Premier Brad Wall suggested on Tuesday that any offer for SaskTel would need to cover certain criteria, including being able to eliminate the province's operating debt, which is currently $4.1 billion.
Wall reiterated earlier statements that the province does not have an offer on the table for the Crown corporation.
"If we get an offer and we think it generates a significant amount of money for the province, maybe enough to eliminate our operating debt, if it takes care of the jobs question in Regina, if it provides better coverage, we are at least going to take it to the people and we'll need someone to lead that process," Wall said.
"We won't act unilaterally. We won't break a promise we've made. We would want to go to the public in perhaps a referendum and we would have in this case Dustin Duncan, if it's the right deal, he would be advocating for it I'd expect."
Duncan is the new minister responsible for SaskTel.
"I think Dustin Duncan is one of our best communicators and managers and leaders in cabinet and, should all of that transpire, I think he'll be good on that file," Wall said.
The premier's comments caused a reaction from the Opposition. NDP leader Trent Wotherspoon said his party would fight any effort to sell the province's Crowns.
In May, Manitoba Telecom Services (MTS) was bought by Bell Canada Enterprises for $3.9 billion. The deal is still subject to federal government approvals.
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$4B price is in ballpark of MTS deal: telcom expert
Lawrence Surtees is a telecom expert who has been studying the industry in Canada for more than 35 years.
He said the premier is being pragmatic about any potential sale and has set a high bar for any potential suitor.
"I think if someone were to come and offer and it was significantly below what the debt amount is the province wouldn't even look at it I think that's basically between the lines of what he's saying," Surtees said.
Surtees said the new addition to the premier's messaging on any sale of SaskTel is the price.
"That puts a ballpark amount of around $4 billion which is within the range of what neighbouring MTS was sold for to BCE. That being said, he didn't come right out and say here's the value and here's what we would for sure accept. The rest of his remarks were no different than what he has been saying."
What the premier has been saying is that the province wants to keep SaskTel jobs here and improve coverage for its customers.
Surtees said SaskTel provides important economic development to the province while contributing an annual dividend that helps pay for things like health and education, both of which have kept it government owned for 108 years. In addition, he said SaskTel has some of the lowest rates in the country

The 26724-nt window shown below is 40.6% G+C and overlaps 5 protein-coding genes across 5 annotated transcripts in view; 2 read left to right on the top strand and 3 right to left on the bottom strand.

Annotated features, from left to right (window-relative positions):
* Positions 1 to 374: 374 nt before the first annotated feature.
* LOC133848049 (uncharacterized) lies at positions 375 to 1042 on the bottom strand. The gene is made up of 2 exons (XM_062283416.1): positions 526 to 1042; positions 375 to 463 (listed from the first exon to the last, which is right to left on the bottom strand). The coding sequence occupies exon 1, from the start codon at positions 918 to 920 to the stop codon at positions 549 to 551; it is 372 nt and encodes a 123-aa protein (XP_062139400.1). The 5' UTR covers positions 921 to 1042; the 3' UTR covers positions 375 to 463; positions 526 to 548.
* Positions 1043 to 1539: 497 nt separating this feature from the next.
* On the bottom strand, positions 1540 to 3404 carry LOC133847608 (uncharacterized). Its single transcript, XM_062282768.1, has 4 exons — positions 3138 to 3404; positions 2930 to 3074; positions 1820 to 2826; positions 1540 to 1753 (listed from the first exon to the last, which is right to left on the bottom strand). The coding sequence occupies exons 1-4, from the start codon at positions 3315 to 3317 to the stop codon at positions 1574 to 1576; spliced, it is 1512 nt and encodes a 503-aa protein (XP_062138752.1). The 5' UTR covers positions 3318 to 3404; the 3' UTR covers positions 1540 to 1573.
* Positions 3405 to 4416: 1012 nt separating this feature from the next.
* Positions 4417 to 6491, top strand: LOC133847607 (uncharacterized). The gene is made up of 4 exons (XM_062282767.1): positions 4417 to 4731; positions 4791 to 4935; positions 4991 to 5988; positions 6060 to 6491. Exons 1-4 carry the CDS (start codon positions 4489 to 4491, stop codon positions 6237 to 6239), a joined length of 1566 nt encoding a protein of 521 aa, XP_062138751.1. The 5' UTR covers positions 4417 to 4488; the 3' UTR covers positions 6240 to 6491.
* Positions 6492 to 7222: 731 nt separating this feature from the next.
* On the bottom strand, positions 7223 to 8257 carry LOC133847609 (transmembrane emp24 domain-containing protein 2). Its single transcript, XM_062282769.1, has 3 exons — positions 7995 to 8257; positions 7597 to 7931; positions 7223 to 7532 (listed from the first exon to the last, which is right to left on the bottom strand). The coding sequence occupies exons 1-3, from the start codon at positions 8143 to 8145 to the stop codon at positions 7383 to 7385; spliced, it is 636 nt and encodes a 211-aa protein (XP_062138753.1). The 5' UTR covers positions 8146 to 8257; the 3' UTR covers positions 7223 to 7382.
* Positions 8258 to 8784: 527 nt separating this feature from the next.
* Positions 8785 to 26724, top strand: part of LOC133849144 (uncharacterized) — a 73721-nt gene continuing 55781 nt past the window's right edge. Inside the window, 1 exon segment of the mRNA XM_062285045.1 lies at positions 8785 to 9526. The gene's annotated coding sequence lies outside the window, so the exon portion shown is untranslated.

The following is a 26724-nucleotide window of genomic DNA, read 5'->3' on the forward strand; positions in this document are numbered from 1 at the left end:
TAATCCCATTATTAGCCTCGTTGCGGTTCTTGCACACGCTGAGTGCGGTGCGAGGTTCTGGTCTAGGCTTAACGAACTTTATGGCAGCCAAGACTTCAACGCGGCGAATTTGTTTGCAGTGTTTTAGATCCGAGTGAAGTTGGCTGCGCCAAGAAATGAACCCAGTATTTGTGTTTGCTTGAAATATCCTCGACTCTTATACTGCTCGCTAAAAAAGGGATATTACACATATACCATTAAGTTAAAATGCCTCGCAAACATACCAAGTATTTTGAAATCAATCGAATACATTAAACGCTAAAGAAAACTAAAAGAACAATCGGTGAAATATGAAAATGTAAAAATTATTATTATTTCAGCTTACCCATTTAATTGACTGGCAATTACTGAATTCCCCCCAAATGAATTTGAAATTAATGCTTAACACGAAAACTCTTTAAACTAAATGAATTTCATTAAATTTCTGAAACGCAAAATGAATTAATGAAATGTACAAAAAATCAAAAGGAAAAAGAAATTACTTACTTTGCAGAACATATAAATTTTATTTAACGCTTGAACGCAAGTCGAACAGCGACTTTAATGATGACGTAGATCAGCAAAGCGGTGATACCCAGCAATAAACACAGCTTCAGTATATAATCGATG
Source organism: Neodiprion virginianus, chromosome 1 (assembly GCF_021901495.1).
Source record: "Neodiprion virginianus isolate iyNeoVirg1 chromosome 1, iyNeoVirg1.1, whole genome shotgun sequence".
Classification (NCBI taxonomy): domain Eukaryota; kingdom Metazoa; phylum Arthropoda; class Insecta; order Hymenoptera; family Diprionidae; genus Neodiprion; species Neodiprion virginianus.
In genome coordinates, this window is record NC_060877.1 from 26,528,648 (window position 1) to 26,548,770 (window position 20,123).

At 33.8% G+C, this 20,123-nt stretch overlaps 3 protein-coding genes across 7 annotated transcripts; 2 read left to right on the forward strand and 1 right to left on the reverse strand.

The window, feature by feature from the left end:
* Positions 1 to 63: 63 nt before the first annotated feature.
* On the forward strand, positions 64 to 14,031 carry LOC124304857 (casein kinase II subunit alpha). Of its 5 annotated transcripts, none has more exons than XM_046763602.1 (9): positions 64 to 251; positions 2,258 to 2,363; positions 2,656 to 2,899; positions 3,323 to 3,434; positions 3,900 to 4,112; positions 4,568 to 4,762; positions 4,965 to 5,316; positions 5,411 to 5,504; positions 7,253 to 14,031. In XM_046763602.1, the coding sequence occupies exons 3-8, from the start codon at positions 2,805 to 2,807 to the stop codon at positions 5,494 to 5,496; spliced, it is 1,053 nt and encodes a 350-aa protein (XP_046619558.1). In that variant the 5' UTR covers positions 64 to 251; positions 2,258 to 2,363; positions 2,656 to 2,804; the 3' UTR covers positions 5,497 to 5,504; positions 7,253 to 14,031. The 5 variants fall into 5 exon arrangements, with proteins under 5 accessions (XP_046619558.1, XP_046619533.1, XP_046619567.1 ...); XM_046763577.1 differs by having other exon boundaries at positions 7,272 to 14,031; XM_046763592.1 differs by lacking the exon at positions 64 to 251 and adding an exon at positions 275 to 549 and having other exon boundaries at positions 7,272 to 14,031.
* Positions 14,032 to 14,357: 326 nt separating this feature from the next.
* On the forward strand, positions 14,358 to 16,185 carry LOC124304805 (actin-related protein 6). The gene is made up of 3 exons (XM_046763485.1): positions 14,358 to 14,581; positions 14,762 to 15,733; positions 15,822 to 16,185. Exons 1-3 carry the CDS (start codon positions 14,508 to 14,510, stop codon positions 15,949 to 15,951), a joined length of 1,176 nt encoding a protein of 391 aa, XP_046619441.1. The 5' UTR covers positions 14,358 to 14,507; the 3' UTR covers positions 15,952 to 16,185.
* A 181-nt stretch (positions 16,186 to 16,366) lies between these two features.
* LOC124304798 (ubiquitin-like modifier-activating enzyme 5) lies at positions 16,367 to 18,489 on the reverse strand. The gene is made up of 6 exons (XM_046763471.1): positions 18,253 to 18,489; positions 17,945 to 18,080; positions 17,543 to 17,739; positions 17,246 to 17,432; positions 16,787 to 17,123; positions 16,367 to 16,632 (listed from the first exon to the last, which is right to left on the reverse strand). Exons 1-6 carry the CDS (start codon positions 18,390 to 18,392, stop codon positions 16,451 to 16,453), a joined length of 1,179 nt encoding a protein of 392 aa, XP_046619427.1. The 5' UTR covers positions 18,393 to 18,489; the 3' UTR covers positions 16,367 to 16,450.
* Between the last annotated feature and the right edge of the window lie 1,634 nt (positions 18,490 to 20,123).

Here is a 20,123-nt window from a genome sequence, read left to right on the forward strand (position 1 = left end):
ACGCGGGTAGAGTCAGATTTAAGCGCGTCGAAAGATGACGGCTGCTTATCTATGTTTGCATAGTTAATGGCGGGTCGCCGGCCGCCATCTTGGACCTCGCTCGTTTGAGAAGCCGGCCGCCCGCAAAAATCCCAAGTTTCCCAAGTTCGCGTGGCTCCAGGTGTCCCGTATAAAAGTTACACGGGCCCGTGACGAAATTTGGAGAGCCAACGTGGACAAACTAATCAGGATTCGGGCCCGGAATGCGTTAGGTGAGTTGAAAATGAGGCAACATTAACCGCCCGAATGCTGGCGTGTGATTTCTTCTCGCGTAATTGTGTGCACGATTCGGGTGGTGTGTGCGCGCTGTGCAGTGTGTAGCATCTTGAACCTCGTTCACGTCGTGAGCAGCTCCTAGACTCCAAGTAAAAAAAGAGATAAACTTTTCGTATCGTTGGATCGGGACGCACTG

"SaskTel has been retained by the government of Saskatchewan while almost every government in the world has been privatizing their telecom companies."
"I don't think anything he [Wall] said would make it more likely for someone to come forward."
Bell and Telus are most likely buyers: Surtees
Surtees said the most likely suitors for Saskatchewan's telecom are Bell — now on the eastern side of the border —and Telus on the western side.
Surtees does not believe the choice is simply to sell all of SaskTel or keep it.
"There have been other privatizations in earlier years Canada and elsewhere where governments have sold or taken a public Crown company public and selling just a certain amount of the stock and keeping majority control. I think that would be a compromise of both worlds."
In May, the premier asked for a risk assessment on SaskTel`s future in the wake of BCE's takeover of MTS.
The independent review found that SaskTel was at risk of losing net income because of potential risk factors.
For sale sign already up, says political scientist
Charles Smith, political studies professor at St. Thomas More College in Saskatoon, said he thinks the government is putting the cart before the horse.
'I think what they're doing is saying we're going to try and get a good deal and then vote on it and it skews any potential referendum.' - Charles Smith, political studies professor
"I think what they're doing is saying we're going to try and get a good deal and then vote on it and it skews any potential referendum," Smith said on CBC Radio's Blue Sky with guest host Stefani Langenegger.
"Rather than saying here's the pros here's the cons do you authorize as the people of Saskatchewan to sell this crown if so then we'll go out and look for a deal. In some ways, the for sale sign is up before we've negotiated whether the foundation is secure or not and I find that a bit surprising."
Smith said any sale of SaskTel would be a one-time lump sum deal and the province would not be able to get the Crown back.
"I think this is the beginning of a very passionate and strong debate in the province."